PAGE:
Saturday, June 11, 2005

He wasn't arriving. He was departing: A correction from John Blakeman

Photo by D. Bruce Yolton
[re-posted from yesterday]

John Blakeman looked at my posting of Pale Male Jr. and Charlotte at their Trump Parc nest yesterday and sent in the following correction:


Jr. is not attempting to land on the corbel (or whatever it is) in the posted photo. He's just taken off and is gliding away from the nest ledge. He's about 20 feet or so away from the nest, dropping at a slight angle and heading toward the camera.

If he were landing in this body position, he'd have to be in the air, above and behind the nest, putting him on the other side of the wall.

This photo, like all the others of the Central Park red-tails, shows the dynamic aeronautic configuration of the wing and tail feathers. Pure beauty in my eye.


John A. Blakeman

Thursday, June 09, 2005

Why is Pale Male so pale?


Diane D'Arcy wondered in a forwarded note to me if Pale Male's light-colored head plumage might be evidence of some Krider's hawk parentage, however distant that might be.

This is another good question, as those familiar with the several races or subspecies of the red-tailed hawk know that several recognized subspecies have plumage colorations rather different from typical eastern red-tails, Buteo jamaicensis borealis.

The Krider's red-tailed hawk, B. j. kriderii, is a red-tail form of the Plains States that is typically very light-colored, so much so that until recently it was regarded by many avian taxonomists as a separate species, not a red-tail. Krider's' tail feathers are typically almost white, and their heads are very light-colored, usually even more so than Pale Male. But for anyone who has seen a Krider's hawk's head, Pale Male is instantly suggested.
But I don't think that Pale Male is related or the progeny of any Krider's hawks, for several reasons. The most important one is that Krider's hawks tend to stay in the Plains States. I'm sure that an occasional Krider's has been blown somewhere into the East from time to time, but I'm not familiar with any Krider's breeding anywhere east of the Missouri or Mississippi Rivers. They may occasionally drift east, but they don't breed here. Their genes don't get inserted into eastern populations.

Secondly, if Pale Male had a Krider's as a close ancestor, his tail should be pale. It's not. It's as red as all eastern red-tails. Krider's are more known for their white tails than for blond head feathers. I just don't think Krider's hawk genes could have penetrated so far east through multiple generations. I think Pale Male's pale head plumage, also Pale Male, Jr's, is at-the-edge but normal.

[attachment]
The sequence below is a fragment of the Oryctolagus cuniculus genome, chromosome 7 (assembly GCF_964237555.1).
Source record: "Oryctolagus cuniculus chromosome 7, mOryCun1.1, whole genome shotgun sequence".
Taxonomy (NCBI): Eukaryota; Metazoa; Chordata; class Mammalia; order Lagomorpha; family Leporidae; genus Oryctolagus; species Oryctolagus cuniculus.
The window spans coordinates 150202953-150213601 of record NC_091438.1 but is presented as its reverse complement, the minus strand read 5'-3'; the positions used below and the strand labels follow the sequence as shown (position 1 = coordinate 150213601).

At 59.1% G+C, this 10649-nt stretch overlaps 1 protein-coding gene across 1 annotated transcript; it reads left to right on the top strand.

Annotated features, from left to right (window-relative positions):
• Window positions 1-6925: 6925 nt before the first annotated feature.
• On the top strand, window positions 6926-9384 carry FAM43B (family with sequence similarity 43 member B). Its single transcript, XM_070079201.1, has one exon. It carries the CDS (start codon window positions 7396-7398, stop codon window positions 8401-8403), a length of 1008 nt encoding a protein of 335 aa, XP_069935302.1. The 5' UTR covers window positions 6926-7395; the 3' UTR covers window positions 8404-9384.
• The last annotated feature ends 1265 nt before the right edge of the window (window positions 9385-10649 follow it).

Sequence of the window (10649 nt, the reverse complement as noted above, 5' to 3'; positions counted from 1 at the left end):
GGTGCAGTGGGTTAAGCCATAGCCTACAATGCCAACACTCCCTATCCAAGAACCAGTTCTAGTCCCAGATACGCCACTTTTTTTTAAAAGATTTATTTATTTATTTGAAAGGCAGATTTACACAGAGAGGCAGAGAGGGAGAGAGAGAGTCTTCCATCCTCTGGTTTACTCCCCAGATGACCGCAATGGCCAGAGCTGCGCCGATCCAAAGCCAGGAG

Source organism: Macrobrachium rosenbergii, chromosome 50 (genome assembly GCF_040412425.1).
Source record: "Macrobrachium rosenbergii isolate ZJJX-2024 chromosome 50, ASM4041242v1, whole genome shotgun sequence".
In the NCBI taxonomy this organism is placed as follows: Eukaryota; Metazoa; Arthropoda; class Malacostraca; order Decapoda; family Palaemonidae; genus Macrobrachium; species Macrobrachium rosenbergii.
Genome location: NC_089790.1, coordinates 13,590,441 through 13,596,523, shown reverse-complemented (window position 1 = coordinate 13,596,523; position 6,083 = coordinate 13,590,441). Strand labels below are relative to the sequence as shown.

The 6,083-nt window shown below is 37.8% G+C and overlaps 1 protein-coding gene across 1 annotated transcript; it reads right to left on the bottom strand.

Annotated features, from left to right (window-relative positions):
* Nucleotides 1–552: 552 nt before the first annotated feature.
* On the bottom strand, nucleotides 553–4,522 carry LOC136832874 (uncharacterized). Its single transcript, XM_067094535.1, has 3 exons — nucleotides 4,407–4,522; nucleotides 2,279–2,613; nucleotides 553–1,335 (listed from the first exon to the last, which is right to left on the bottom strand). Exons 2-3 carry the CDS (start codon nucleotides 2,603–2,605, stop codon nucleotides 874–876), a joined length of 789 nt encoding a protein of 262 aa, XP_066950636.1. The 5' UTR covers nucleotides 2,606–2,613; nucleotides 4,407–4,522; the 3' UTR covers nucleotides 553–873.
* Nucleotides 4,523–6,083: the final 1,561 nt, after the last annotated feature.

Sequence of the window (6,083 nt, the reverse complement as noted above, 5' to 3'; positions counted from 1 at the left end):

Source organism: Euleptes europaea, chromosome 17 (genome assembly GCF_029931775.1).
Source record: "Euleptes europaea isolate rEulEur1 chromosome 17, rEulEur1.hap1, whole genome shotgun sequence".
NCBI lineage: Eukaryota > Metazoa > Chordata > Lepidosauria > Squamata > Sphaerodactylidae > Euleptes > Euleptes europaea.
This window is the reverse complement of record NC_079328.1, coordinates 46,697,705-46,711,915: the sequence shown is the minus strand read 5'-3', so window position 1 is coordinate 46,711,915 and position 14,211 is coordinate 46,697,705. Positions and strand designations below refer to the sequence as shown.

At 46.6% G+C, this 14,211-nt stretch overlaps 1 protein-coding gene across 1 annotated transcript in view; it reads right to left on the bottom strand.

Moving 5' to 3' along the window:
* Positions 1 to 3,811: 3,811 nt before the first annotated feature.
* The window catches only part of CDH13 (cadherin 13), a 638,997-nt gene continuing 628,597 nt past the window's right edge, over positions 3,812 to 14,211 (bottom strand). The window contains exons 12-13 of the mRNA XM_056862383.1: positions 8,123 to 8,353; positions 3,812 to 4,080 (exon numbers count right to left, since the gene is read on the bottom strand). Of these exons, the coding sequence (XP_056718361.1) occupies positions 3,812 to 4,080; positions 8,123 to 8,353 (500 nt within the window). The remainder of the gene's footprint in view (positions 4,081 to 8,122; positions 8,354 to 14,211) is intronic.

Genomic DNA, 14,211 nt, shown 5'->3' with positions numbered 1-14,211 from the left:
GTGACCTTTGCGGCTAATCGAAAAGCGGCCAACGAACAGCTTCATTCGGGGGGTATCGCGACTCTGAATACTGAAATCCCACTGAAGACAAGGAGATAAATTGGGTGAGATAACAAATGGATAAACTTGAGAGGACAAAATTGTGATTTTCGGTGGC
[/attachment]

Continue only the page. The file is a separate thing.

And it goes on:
Contrasting with both Pale Male's and Pale Male Jr.'s head is the gorgeous dark head and back of Charlotte, Jr's mate and mother of the two eyasses at the Trump Parc ledge nest.

Charlotte's coloration, at least on the head and back, approaches the typically dark forms of the Harlan's hawk, another red-tail subspecies thought to have been a separate species like the Krider's. The Harlan's hawk, B. j. harlani, resides in the eastern Rockies and High Plains, all the way to Alaska, wintering sometimes in Texas.

But for the same reasons, I don't think that Charlotte's dark colors descend from any Harlan's ancestors. Harlan's hawks are even generally further west than Krider's. Charlotte's plumage is just like Pale Male's, but at the other end of the genetic range of eastern red-tails.

Diane's intelligent ponderings on the subject are not out of place. Red-tails of all subspecies vary greatly in their plumage, and that has field identification significance. I've personally marveled at this at national and regional falconry meets where I've seen red-tails from other areas. After trapping and banding a hundred or so Eastern red-tails, and having trained a number, I have extended experiences with these birds. I've also had the opportunity to open the drawers of stuffed specimens at university ornithology labs, and I can always spot the Ohio birds before looking at the labels. The red-tails to the east into Pennsylvania and New York are very similar to Ohio birds, and often can't be separated.